Thoughts on Peter von Kant by Francois Ozon, an homage to Rainer Werner Fassbinder’s The Bitter Tears of Petra von Kant

Dear Shaded Viewers,

One cannot live on fashion alone and after mens and couture in close succession…Marco de Rivera and I decided to go to the cinema and see Peter von Kant. We both loved it. When I was in film school I was obsessed with Rainer Werner Fassbinder. Loving fashion and cinema, The Bitter Tears of Petra von Kant was the perfect film for me. I thought the costumes were like Cecil B De Mille on acid. I remember in the early 90’s making a friend of mine, Gabrielle who had just come back from Morocco, come with me to watch, for me for the umpteenth time,  The Bitter Tears of Petra von Kant,  the film was in german with french sub-titles and takes place in one apartment. She could not stand it.

I cannot even count the number of times I’ve watched The Bitter Tears of Petra von Kant and I never tire of it. It is about a fashion designer, her assistant, seemingly the victim and the love interest played by Hanna Shygulla. Funnily enough one of my first jobs, 31 years ago when I moved to Paris, was doing the costumes for an Amos Gitae film and dressing Hanna Shygulla, the lead in the film Golem l’esprit d’exile. In the original film by Fassbinder Shygulla played the love interest, in Peter von Kant she plays the mother of the filmmaker, von Kant. Instead of a lesbian film it is a homosexual film. The director Peter von Kant falls in love with the character Amir played by Khalil Ben Gharbia. At one point, when von Kant asks Sidone played by Isabelle Adjani, if she had slept with Amir her reply was something like who hasn’t? Meanwhile you have the assistant Karl played by Stefan Crepon, if he was any thinner he would not exist,  witness  all and says nothing. The typewriter is his voice the same as in the original. I don’t want to tell you the whole story but it is about manipulation, victims, class issues and no happy ending. I suggest you first see Peter von Kant and then…if you have not already seen it, please watch the original by Fassbinder. I don’t think you need to do it in the reverse order.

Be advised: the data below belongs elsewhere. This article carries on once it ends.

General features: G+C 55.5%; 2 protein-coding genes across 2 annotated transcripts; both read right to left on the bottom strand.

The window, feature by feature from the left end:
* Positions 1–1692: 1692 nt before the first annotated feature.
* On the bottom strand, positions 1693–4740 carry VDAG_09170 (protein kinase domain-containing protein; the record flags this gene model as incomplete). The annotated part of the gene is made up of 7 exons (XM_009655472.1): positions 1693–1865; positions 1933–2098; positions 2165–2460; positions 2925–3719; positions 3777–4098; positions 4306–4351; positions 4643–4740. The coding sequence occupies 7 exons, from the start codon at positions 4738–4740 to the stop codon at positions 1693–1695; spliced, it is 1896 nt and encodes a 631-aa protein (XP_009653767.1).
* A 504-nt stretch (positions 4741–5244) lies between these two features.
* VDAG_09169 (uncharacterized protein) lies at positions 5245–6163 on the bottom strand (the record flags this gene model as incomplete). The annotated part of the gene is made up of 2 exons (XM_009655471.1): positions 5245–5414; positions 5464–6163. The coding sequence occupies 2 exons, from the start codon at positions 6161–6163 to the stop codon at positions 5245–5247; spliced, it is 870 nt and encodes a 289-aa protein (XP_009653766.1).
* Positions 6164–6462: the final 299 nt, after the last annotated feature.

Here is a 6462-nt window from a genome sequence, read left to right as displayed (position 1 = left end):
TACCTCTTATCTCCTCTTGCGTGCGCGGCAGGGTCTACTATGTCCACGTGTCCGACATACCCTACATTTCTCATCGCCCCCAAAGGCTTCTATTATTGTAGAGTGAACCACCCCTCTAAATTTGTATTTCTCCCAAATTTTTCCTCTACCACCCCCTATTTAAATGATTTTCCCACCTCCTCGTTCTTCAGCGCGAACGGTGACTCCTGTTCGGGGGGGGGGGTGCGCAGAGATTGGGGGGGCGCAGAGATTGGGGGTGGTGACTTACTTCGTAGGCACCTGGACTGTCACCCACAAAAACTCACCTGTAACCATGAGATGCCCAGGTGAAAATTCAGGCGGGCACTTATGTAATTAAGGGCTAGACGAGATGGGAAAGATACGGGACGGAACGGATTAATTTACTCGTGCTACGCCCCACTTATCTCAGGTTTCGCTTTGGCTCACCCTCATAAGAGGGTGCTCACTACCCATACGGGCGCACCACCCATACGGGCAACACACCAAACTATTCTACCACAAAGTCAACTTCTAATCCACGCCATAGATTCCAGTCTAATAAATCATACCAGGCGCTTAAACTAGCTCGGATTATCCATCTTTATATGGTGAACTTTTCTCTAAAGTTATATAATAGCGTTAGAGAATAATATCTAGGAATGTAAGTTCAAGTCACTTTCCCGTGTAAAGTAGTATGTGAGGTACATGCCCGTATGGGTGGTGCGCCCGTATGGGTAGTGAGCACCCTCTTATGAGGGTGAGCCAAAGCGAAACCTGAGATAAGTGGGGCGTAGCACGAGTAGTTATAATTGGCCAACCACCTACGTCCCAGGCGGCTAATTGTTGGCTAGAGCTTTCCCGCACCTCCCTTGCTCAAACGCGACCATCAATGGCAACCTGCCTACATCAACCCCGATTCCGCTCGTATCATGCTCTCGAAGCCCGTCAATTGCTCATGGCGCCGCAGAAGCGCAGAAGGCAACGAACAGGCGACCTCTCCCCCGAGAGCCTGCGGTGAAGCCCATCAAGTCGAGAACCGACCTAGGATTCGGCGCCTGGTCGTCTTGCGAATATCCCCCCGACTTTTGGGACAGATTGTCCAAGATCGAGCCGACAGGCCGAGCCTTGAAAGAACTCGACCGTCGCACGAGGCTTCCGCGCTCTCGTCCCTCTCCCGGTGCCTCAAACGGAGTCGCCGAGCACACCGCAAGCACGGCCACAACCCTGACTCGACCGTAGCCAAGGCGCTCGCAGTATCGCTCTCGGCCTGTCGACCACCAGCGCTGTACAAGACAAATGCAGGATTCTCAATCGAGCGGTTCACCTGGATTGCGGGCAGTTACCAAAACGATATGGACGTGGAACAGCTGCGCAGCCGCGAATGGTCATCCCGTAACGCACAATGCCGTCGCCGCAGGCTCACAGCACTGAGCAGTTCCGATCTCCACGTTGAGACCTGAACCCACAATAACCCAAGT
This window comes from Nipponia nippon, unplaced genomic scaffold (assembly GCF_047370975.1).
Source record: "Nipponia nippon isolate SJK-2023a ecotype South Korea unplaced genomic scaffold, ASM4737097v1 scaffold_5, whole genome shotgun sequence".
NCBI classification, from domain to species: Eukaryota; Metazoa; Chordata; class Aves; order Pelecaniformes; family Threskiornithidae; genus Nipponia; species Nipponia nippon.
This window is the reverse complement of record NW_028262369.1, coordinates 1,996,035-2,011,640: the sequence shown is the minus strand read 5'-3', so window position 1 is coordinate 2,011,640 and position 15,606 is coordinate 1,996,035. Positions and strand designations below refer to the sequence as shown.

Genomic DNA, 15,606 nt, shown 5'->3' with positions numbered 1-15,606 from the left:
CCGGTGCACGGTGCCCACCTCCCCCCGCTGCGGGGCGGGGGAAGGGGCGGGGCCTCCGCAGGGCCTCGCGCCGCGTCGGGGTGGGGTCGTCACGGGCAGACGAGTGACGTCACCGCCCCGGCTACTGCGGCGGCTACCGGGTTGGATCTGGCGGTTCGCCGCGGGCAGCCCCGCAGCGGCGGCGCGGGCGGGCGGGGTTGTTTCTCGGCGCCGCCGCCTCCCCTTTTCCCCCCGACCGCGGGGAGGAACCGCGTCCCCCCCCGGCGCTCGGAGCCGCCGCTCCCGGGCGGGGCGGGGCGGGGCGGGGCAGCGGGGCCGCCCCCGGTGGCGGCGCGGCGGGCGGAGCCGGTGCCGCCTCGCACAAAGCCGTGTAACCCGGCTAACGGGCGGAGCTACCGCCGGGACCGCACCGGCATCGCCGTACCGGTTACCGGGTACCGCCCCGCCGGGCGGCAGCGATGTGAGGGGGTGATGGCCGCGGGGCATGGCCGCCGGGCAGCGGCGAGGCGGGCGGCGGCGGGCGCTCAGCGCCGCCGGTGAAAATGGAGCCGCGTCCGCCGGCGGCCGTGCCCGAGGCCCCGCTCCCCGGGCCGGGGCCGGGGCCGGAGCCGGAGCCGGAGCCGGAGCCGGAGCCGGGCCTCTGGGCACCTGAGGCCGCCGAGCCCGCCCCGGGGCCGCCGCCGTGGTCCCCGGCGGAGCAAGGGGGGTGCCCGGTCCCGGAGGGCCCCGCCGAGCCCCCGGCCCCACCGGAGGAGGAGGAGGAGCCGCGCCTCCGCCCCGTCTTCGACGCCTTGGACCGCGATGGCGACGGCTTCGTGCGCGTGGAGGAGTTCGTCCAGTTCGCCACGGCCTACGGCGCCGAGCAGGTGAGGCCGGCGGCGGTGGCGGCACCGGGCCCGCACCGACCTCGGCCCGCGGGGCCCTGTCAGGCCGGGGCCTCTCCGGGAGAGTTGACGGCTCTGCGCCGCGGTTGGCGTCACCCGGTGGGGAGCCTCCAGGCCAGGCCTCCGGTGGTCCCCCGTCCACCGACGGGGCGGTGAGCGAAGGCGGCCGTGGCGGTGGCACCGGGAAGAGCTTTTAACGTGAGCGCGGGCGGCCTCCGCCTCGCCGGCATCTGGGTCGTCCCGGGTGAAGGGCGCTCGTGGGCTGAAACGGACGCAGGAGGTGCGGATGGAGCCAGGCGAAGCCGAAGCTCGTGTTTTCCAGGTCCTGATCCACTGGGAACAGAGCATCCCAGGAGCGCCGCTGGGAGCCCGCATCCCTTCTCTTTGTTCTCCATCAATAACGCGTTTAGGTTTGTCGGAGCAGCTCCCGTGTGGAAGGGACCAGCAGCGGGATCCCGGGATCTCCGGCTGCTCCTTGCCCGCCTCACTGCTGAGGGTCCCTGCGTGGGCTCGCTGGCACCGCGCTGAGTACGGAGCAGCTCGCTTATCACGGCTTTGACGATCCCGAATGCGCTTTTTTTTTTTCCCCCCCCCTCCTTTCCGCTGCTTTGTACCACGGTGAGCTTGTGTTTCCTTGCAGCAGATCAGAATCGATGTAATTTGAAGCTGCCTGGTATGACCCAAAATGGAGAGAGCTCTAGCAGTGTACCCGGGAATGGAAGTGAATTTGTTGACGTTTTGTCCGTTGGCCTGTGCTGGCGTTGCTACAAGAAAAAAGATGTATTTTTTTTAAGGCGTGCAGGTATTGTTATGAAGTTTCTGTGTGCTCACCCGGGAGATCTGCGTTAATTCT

The video above is an excellent analysis of The Bitter Tears of Petra von Kant (Germany 1972, Rainer Werner Fassbinder) by Professor Jane Shattuc.



Diane Pernet

A LEGENDARY FIGURE IN FASHION and a pioneer of blogging, Diane is a respected journalist, critic, curator and talent-hunter based in Paris. During her prolific career, she designed her own successful brand in New York, costume designer, photographer, and filmmaker.